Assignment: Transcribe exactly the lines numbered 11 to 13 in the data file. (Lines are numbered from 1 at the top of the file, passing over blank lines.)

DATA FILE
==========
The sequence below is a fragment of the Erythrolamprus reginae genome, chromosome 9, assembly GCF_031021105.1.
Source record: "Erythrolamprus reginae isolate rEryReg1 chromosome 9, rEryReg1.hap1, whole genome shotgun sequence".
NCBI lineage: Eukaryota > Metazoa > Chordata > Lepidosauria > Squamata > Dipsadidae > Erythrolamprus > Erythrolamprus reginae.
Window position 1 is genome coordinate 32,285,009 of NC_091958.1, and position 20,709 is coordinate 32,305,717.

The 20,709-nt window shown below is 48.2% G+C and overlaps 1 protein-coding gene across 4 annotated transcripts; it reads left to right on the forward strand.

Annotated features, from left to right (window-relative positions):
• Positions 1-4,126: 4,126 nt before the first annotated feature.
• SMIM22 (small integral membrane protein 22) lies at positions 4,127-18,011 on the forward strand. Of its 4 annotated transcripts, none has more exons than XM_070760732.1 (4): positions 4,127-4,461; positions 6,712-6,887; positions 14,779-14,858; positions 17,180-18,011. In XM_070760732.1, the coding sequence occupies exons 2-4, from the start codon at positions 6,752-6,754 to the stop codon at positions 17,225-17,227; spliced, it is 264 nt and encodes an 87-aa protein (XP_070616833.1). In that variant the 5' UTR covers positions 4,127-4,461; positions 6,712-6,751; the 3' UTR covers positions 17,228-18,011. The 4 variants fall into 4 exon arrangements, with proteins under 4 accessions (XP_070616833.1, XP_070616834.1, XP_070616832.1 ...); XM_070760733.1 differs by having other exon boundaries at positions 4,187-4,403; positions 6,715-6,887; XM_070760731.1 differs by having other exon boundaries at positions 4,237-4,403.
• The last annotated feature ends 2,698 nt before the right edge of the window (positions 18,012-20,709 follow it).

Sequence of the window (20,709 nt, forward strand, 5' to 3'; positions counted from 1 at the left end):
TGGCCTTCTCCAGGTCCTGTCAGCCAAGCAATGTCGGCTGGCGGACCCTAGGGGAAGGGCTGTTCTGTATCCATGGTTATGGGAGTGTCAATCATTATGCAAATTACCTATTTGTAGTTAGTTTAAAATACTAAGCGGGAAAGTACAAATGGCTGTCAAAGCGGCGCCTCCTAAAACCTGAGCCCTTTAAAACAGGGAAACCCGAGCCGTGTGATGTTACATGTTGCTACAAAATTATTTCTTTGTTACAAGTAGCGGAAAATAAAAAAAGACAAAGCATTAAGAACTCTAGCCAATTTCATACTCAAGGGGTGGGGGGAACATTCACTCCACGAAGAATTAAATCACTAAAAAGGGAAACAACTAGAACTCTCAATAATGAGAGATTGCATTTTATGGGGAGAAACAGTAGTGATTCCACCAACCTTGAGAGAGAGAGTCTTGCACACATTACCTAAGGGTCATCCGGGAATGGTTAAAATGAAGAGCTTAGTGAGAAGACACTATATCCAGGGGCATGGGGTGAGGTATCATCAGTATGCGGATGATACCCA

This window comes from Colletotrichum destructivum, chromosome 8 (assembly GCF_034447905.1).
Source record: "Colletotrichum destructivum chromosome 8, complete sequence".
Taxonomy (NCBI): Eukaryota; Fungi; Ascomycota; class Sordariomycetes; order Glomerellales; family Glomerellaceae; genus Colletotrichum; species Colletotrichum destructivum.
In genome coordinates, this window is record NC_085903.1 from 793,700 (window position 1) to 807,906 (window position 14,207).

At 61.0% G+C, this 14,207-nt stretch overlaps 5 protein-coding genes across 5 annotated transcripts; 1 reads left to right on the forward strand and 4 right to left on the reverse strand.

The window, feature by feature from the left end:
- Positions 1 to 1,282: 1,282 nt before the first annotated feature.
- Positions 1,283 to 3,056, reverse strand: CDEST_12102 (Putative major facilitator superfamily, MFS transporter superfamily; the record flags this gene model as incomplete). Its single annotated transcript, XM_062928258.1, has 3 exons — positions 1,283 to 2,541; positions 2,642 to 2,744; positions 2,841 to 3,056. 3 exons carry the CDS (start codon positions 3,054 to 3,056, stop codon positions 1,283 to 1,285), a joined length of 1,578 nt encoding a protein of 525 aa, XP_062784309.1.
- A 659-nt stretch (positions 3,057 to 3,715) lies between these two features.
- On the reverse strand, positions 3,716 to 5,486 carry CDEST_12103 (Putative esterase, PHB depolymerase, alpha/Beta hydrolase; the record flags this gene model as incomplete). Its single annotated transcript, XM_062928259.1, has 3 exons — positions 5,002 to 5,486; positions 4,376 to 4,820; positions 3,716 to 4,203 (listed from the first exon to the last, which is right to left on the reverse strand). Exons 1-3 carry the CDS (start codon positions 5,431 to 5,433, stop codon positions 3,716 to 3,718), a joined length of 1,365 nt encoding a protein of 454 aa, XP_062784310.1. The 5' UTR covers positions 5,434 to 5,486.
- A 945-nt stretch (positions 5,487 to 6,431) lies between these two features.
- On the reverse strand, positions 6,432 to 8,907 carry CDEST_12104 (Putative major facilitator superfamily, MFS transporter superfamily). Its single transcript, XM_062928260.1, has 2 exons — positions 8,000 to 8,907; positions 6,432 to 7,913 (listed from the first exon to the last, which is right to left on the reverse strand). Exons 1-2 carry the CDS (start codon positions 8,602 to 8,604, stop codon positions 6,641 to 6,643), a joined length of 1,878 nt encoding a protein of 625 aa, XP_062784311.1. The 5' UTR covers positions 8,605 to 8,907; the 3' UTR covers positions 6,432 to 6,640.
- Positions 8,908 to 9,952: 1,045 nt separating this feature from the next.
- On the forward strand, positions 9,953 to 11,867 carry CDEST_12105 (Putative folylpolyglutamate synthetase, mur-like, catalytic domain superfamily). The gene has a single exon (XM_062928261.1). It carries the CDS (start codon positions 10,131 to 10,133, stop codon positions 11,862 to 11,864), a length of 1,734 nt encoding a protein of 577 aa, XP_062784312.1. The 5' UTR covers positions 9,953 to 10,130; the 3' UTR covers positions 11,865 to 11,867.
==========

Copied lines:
TGGCCTTCTCCAGGTCCTGTCAGCCAAGCAATGTCGGCTGGCGGACCCTAGGGGAAGGGCTGTTCTGTATCCATGGTTATGGGAGTGTCAATCATTATGCAAATTACCTATTTGTAGTTAGTTTAAAATACTAAGCGGGAAAGTACAAATGGCTGTCAAAGCGGCGCCTCCTAAAACCTGAGCCCTTTAAAACAGGGAAACCCGAGCCGTGTGATGTTACATGTTGCTACAAAATTATTTCTTTGTTACAAGTAGCGGAAAATAAAAAAAGACAAAGCATTAAGAACTCTAGCCAATTTCATACTCAAGGGGTGGGGGGAACATTCACTCCACGAAGAATTAAATCACTAAAAAGGGAAACAACTAGAACTCTCAATAATGAGAGATTGCATTTTATGGGGAGAAACAGTAGTGATTCCACCAACCTTGAGAGAGAGAGTCTTGCACACATTACCTAAGGGTCATCCGGGAATGGTTAAAATGAAGAGCTTAGTGAGAAGACACTATATCCAGGGGCATGGGGTGAGGTATCATCAGTATGCGGATGATACCCA

This window comes from Colletotrichum destructivum, chromosome 8 (assembly GCF_034447905.1).
Source record: "Colletotrichum destructivum chromosome 8, complete sequence".